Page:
Caution towards risky frontier markets perfectly justified
Frontier markets (FMs) have proved to be a lucrative investment over the past three years.
The equity markets of FMs - low to middle income countries with underdeveloped and illiquid capital markets compared with their more advanced emerging market (EM) peers - have risen 8 per cent, with the Latin American and African components of the MSCI FM index surging 23 per cent and 13 per cent respectively.
The stocks of EMs, on the other hand, have barely risen during this period, with the Latin American and East European components of the MSCI EM index even falling 13 per cent and 11 per cent respectively.
Yet this year, the trend has reversed, with EM shares up nearly 10 per cent (and nearly 7 per cent since the start of this month), compared with a decline of more than 2 per cent for FM stocks. Indeed even the Asia component of the FM index - which includes countries such as Pakistan and Bangladesh and which performed relatively well over the past three years - is down 7 per cent.
The underperformance of FM stocks is, on the face of it, quite puzzling.
The main reason why EM equities have risen sharply this year is the perception on the part of investors that the US Federal Reserve is likely to put off raising interest rates until September - and possibly wait until early next year, according to some analysts.
The prospect of a tightening in US monetary policy and the resurgence of the dollar have damaged sentiment towards developing economies, which are heavily reliant on inflows of speculative foreign capital. It is therefore surprising that FM equities have not benefited from bets that the Fed is likely to refrain from raising rates as early as June.
Still, sentiment towards EMs this year can hardly be described as exceedingly bullish.
Despite the recent rally in EM stocks, outflows from EM equity funds already amount to $13 billion this year - nearly half the total outflows for 2014, according to JP Morgan. Many of the currencies of developing economies, moreover, are under significant strain because of the strength of the dollar and the strong likelihood that the Fed will raise rates this year.
It stands to reason, therefore, that equity investors - who are skittish at the best of times - should be much more cautious towards riskier and more illiquid FMs which are on the sharp end of the fallout from the collapse in oil prices and the resurgence of the greenback.
The case of Nigeria, Africa’s largest economy and one of the more established FMs, is a good example.
With oil accounting for 95 per cent of Nigeria’s exports and more than half of the country’s fiscal revenues, sentiment towards Nigeria has deteriorated significantly over the past year or so, with Nigerian stocks down a whopping 22 per cent over the past year in dollar terms. Indeed since the beginning of this year, Nigerian equities have fallen more than 2 per cent.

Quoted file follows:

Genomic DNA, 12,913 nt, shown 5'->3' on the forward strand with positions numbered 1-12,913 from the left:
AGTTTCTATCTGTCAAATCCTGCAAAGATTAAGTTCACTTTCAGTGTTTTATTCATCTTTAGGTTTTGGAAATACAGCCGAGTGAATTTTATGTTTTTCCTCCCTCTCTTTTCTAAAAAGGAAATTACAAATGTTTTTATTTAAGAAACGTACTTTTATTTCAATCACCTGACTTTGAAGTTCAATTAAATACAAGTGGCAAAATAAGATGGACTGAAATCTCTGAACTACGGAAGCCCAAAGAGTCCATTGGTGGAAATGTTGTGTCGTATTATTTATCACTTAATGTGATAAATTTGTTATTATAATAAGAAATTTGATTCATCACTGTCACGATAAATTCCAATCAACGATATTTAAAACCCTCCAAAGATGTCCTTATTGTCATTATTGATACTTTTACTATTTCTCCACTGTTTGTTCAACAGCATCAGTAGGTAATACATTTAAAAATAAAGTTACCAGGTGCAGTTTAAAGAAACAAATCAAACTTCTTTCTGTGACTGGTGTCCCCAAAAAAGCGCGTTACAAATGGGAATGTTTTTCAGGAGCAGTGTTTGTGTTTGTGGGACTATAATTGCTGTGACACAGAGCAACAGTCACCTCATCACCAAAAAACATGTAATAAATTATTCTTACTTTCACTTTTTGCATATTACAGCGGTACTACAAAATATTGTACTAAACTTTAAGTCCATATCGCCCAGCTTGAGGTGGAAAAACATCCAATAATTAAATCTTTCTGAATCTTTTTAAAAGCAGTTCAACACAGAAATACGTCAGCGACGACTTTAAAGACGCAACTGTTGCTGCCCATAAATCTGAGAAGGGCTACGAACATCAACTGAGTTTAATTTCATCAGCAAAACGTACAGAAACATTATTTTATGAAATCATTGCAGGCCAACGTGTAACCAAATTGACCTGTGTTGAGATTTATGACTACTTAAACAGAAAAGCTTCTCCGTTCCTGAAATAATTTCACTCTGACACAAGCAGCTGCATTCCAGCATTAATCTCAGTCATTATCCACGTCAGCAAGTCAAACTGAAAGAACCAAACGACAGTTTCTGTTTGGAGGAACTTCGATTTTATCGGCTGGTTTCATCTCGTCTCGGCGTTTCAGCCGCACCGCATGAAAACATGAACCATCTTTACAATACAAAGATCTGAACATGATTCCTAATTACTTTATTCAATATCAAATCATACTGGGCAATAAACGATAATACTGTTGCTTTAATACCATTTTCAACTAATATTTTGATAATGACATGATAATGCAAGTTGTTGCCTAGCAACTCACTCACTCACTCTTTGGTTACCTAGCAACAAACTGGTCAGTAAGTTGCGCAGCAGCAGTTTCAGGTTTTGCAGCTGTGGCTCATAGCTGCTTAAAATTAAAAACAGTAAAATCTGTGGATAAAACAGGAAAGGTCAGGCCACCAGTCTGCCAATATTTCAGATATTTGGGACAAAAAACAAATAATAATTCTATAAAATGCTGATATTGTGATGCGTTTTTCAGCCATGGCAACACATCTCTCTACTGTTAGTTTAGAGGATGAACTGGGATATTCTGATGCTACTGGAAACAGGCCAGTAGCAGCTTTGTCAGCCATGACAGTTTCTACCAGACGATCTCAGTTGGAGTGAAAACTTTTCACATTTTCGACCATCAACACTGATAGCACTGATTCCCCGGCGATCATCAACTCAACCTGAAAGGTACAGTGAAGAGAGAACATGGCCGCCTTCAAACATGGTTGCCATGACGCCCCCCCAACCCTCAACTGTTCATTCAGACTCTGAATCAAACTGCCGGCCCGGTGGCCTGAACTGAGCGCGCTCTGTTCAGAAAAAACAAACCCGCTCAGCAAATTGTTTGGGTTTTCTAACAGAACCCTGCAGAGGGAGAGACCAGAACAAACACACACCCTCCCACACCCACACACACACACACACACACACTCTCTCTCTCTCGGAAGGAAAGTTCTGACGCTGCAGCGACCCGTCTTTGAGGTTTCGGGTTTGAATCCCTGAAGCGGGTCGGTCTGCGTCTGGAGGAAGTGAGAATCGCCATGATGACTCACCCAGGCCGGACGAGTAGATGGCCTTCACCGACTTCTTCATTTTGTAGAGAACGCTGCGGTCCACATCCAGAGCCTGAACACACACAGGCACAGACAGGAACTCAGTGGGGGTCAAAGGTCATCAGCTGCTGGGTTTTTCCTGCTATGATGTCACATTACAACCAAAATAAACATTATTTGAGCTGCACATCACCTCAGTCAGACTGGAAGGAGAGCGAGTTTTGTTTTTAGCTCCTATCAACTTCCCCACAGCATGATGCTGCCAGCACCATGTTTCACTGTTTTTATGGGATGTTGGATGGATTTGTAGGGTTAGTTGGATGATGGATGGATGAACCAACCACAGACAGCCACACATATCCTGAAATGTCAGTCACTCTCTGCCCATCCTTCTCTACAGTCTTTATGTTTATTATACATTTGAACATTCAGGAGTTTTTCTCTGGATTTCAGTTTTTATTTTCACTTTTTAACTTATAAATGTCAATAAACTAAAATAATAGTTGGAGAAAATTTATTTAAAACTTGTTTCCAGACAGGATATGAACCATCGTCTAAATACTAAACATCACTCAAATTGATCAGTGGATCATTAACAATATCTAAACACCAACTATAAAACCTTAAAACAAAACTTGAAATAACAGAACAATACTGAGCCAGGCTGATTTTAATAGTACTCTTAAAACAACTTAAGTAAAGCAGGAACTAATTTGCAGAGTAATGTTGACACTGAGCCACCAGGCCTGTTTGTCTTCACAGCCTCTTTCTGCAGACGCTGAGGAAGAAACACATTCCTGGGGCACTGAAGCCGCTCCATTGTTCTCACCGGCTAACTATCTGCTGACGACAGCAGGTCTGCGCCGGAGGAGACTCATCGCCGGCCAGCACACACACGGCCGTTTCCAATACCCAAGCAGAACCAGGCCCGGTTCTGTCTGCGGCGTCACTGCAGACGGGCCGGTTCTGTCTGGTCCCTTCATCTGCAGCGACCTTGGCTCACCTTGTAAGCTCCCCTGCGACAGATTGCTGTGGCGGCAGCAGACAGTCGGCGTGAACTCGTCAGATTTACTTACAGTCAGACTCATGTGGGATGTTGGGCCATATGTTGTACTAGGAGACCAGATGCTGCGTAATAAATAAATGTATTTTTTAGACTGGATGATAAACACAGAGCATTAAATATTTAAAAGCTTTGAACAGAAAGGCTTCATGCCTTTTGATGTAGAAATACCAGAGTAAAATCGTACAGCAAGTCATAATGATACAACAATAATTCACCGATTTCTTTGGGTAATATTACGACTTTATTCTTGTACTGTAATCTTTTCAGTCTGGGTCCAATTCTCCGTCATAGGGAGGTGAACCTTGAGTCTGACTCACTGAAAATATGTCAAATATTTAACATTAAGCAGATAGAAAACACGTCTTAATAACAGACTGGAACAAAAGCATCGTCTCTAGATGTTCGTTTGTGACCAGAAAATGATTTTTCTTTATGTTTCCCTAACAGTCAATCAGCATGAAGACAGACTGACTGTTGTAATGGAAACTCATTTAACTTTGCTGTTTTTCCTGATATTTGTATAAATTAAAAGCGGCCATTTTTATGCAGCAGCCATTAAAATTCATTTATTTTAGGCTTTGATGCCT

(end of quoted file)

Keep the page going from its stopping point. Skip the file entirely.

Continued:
This lies in stark contrast to the MSCI index for Russia, another large oil exporter and a major EM, which has risen a staggering 36 per cent in dollar terms this year.
Even FM net oil importers, which are supposed to be benefiting from the plunge in oil prices, are faring poorly sentiment-wise. The equity markets of Pakistan and Vietnam, two prominent FMs, are down 7.3 per cent and 3.2 per cent respectively this year.
Yet this is not the whole story.
In the bond markets, FMs have actually outperformed EMs this year. According to JP Morgan, returns on the bank’s benchmark Next Generation markets index (NEXGEM), which tracks dollar-denominated debt issued by FMs, have risen 5.4 per cent so far this year. This compares with returns of 3.7 per cent and 3.3 per cent for EM dollar-denominated and local currency bonds respectively.
Indeed according to JP Morgan, the yield spread (or risk premium) on the bonds in the NEXGEM index is the tightest it has ever been relative to yields on EM dollar-denominated debt.
This means that while equity investors may be differentiating between FMs and EMs, bond investors appear to be much less discerning - mainly because of the strong demand for higher-yielding debt amid record low government bond yields in advanced economies due to the effects of ultra-accommodative monetary policies.
Given the deterioration in the economic conditions in most FMs, bond investors ought to be far more cautious. The bearish stance of equity investors in FMs is perfectly justified.
Nicholas Spiro is managing director of Spiro Sovereign Strategy